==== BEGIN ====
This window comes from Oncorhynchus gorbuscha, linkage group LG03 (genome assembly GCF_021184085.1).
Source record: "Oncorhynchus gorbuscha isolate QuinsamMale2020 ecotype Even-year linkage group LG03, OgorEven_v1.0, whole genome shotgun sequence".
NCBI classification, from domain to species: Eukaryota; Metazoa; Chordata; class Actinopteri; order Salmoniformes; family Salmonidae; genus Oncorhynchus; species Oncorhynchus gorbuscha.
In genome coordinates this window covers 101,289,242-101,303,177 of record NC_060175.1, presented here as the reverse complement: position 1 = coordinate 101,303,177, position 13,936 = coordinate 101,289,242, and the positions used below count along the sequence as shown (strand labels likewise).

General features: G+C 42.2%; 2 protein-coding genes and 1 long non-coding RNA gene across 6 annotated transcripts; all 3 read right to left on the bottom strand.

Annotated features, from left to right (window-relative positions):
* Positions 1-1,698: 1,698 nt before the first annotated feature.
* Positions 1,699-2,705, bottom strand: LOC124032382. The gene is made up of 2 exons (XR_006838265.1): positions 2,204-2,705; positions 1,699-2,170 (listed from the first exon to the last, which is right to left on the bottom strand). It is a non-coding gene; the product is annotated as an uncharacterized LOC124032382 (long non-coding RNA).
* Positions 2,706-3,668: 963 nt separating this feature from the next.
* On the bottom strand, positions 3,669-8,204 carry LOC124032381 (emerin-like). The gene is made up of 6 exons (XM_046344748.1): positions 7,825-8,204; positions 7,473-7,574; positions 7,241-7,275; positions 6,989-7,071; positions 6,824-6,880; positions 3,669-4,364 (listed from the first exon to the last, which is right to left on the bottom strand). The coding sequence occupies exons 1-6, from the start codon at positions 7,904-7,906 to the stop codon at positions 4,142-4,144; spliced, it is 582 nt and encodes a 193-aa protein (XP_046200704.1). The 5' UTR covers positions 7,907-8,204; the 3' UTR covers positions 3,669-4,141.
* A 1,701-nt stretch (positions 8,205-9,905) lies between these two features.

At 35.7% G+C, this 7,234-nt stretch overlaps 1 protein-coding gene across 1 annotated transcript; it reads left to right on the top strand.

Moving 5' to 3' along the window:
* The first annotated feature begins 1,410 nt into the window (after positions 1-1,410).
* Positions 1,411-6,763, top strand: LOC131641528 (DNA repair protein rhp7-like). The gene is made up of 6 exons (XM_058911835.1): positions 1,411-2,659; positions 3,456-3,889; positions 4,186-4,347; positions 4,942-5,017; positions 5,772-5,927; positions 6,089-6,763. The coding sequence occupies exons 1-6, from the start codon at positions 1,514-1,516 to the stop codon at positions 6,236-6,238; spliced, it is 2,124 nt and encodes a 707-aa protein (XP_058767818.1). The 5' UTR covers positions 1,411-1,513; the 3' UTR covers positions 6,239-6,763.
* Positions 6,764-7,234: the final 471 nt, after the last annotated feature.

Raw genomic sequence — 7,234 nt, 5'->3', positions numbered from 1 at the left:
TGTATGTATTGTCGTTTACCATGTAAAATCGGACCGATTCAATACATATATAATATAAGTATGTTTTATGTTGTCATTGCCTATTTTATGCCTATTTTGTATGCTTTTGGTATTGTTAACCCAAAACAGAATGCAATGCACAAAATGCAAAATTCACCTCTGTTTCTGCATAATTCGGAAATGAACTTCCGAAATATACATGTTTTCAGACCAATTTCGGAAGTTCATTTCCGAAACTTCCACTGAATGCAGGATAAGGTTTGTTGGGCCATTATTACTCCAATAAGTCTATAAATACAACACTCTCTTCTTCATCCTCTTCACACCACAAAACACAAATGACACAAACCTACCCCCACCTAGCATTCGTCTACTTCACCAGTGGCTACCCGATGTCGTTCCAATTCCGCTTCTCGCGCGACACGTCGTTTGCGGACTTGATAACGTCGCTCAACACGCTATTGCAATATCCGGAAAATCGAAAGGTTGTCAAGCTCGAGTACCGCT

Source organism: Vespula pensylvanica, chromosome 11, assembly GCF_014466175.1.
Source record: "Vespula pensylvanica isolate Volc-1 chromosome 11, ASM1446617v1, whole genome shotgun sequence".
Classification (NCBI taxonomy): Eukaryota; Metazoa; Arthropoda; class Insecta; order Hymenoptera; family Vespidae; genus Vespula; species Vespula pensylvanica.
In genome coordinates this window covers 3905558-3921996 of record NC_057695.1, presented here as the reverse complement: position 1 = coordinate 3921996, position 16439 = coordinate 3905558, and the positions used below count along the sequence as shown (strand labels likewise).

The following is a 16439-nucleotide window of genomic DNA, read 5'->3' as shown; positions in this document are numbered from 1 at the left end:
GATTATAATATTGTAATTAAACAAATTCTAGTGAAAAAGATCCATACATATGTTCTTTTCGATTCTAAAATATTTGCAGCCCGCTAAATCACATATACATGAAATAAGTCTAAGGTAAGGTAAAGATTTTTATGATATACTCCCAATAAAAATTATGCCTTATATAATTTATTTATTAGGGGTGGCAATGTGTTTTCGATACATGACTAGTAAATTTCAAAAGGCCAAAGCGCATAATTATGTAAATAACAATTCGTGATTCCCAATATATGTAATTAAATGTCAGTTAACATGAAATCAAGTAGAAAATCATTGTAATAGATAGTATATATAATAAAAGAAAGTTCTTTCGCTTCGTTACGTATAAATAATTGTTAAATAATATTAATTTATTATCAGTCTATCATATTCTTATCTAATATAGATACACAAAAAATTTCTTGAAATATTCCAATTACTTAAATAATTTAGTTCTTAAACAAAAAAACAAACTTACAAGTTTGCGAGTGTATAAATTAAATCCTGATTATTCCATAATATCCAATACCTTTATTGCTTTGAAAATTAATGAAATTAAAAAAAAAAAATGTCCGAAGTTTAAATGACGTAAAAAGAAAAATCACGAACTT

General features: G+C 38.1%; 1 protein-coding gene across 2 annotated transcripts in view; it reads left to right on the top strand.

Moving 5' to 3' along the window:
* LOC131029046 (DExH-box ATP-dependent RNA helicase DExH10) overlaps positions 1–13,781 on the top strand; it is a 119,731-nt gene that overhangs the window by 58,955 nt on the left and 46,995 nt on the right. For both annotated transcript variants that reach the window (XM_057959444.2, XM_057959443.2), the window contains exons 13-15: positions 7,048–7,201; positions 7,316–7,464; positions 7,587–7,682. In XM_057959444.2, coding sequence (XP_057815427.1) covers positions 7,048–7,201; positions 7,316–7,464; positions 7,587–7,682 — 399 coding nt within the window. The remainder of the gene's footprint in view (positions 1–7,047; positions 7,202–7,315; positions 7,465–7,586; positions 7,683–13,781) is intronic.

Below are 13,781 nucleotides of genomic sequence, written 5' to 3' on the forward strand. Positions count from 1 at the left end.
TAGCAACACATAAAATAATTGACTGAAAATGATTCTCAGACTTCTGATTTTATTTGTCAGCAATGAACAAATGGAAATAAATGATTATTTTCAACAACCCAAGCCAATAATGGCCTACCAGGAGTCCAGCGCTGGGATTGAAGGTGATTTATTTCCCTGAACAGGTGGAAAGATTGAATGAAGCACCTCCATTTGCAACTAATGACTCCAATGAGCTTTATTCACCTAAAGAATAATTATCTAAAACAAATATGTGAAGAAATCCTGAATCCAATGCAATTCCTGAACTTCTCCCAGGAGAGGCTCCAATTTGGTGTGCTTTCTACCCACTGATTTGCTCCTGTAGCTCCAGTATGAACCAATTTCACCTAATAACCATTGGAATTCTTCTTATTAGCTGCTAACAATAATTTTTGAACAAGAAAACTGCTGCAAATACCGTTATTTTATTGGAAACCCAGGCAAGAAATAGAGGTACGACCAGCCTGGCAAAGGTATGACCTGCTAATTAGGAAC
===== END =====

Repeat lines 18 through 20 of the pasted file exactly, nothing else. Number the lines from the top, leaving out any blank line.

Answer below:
TGTATGTATTGTCGTTTACCATGTAAAATCGGACCGATTCAATACATATATAATATAAGTATGTTTTATGTTGTCATTGCCTATTTTATGCCTATTTTGTATGCTTTTGGTATTGTTAACCCAAAACAGAATGCAATGCACAAAATGCAAAATTCACCTCTGTTTCTGCATAATTCGGAAATGAACTTCCGAAATATACATGTTTTCAGACCAATTTCGGAAGTTCATTTCCGAAACTTCCACTGAATGCAGGATAAGGTTTGTTGGGCCATTATTACTCCAATAAGTCTATAAATACAACACTCTCTTCTTCATCCTCTTCACACCACAAAACACAAATGACACAAACCTACCCCCACCTAGCATTCGTCTACTTCACCAGTGGCTACCCGATGTCGTTCCAATTCCGCTTCTCGCGCGACACGTCGTTTGCGGACTTGATAACGTCGCTCAACACGCTATTGCAATATCCGGAAAATCGAAAGGTTGTCAAGCTCGAGTACCGCT

Source organism: Vespula pensylvanica, chromosome 11, assembly GCF_014466175.1.
Source record: "Vespula pensylvanica isolate Volc-1 chromosome 11, ASM1446617v1, whole genome shotgun sequence".